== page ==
web analytics

This past May, a fair part of the birding world celebrated Global Big Day, Costa Rica included. Thanks to a winning blend of organization, coordination, and enthusiasm, we surpassed our goals. Of the species that were possible, that were feasible, more than 300 birders in Costa Rica identified nearly 90%. We had a such a collective great time, the enthusiasm carried over into the following post GBD calendar, many of us expressing interest in doing another one this same year.

Black-crowned Tityra is one of more than 680 species found in Costa Rica in Global Big Day, 2018. Widespread but uncommon, we could easily miss it.

We weren’t the only ones wanting more GBD action. Not long after, eBird announced another Global Big Day for later in 2018, October 6th to be exact and why not? The only requirement is convincing people to watch birds on the same date and eBird everything. Even better, in Costa Rica, a lot of the species that weren’t present in May are back and waiting to be counted! Maybe not the rare ducks or vagrant Cedar Waxwings but most of everything else. That said, I doubt we will identify as many species as we did in May because we just don’t have the same degree of participation. Although that could change between now and the end of this week, so far, it looks like we might lack coverage in more than a few parts of the country. There will be some last minute participation and all eBird data will count but will it be enough to identify 700 species?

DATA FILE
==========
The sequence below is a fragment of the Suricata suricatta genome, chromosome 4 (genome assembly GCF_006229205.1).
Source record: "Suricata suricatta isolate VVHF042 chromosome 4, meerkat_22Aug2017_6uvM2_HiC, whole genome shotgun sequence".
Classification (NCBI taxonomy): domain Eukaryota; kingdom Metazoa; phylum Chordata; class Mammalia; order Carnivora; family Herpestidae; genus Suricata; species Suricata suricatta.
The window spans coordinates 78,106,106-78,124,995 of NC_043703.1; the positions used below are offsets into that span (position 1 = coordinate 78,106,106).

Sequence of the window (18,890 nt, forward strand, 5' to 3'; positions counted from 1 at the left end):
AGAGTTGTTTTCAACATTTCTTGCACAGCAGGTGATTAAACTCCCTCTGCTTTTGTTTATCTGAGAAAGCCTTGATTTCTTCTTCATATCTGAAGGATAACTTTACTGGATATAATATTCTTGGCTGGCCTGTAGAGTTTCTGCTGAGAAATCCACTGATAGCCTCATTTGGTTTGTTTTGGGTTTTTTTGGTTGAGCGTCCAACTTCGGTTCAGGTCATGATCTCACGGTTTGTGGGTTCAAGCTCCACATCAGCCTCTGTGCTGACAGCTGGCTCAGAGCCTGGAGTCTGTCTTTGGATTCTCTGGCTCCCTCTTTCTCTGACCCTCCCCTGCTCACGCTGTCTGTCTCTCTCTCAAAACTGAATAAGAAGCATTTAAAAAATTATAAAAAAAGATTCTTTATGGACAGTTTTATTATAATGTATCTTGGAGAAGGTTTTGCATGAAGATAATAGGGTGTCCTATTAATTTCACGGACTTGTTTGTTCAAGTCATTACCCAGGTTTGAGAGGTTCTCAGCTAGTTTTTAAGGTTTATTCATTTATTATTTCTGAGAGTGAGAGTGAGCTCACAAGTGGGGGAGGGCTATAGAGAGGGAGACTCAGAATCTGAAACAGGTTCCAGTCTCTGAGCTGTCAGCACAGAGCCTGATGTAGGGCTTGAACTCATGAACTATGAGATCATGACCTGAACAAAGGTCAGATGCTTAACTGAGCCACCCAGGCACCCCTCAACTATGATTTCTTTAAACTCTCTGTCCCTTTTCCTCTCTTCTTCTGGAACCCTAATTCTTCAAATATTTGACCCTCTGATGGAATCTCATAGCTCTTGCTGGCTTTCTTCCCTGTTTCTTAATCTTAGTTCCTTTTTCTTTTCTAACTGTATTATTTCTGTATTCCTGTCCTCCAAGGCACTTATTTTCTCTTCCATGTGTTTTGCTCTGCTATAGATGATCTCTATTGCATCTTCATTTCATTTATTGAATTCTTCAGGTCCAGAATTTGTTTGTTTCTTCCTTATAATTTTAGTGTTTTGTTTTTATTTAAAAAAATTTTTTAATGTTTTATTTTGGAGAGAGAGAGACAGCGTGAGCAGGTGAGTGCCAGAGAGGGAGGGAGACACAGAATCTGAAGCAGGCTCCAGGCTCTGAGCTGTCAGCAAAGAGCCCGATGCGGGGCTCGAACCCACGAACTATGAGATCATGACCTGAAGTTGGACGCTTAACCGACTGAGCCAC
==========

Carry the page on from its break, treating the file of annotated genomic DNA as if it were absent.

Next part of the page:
There’s only one way to find out and I’ll be doing my part. Oddly enough, as enthused as I am about having an excuse to lose myself in birding for 24 hours, I’m still not exactly sure which route I will take, where I will be straining to hear call notes at night, and where I will practice some serious kung-fu birding (Eagle Claw style of course). But, I will be birding in Costa Rica somewhere and do plan on identifying as much as I can. Part of the problem is too many great places to choose from. Fortunately, I don’t have to do a lot of planning because I already have two possible routes arranged and know where most of the birds are likely to be. These are some other things I need to do to prepare myself for this next adventure in birding: